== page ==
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16  Using Arduino / Sensors / Re: How to sense pool cue relative position? on: April 04, 2013, 06:55:47 am
I've given up with the ultrasonic sensor, I can't find a reasonable high-resolution/low-range sensor that works for me.

I'm considering a hall effect sensor (or an array of them) now. I may wrap a solenoid around the cue stick and place an array of sensors at short distance at its sides. It may takes some calibration but if things are done right I may be able to "sense" distance variations (which is my main concern, being the absolute distance not the point of it at all). I wonder if I will get consistent and usable measurements. Any hint in that direction is well appreciated :-)

17  Using Arduino / Sensors / Re: How to sense pool cue relative position? on: April 02, 2013, 09:30:13 am
The wooden cue's diameter is approx 3cm and Id like to achieve a 1mm resolution.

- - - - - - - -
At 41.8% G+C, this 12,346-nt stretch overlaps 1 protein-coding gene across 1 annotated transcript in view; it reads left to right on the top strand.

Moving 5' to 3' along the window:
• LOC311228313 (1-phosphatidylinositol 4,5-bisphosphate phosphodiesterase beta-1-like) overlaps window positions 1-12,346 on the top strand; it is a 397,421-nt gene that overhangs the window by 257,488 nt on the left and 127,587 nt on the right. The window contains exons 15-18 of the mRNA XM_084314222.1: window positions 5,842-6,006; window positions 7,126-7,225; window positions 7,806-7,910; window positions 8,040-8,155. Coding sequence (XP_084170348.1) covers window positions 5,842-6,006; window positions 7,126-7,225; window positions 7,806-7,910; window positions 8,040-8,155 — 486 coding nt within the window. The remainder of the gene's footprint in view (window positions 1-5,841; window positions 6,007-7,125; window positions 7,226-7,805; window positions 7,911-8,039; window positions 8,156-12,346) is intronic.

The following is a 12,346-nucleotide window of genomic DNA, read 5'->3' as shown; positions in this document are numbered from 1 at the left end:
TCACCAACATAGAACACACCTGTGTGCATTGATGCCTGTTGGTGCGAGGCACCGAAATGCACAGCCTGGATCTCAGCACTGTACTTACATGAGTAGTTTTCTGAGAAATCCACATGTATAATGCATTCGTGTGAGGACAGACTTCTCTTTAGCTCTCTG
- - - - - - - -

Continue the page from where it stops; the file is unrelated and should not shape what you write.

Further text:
I'm trying an HC-SR04 ultrasonic distance sensor that I had at home (and never used before); it works with wooden fine but minimum distance is 2cm and resolution is poor.
I wonder if there are other cheap ultrasonic sensors around with higher resolution and lower range to play with.

The fact that ultrasonic sensors work with wooden is a plus I like :-)
18  Using Arduino / Sensors / How to sense pool cue relative position? on: April 02, 2013, 06:52:24 am
Hi everybody,
 I am trying to build a device that will measure and visually report a billiard cue's position relative to the ground table. It's meant to be an aid in correcting players' cue stroke. But I still don't know how can I sense the cue's poisition. Maybe you could help with some suggestions.

I thought about a device made of a base plate and two vertical plates within which the cue will move longitudinally.
The cue will move horizontally and vertically too, that's what interests me more. The horizontal and vertical movements are to be considered a mistake in player's stroke and have to be minimized in order to have a more precise stroke. That's why I want to measure it in some way and play a real time visual feedback to the the user while practicing.

See attached picture for details.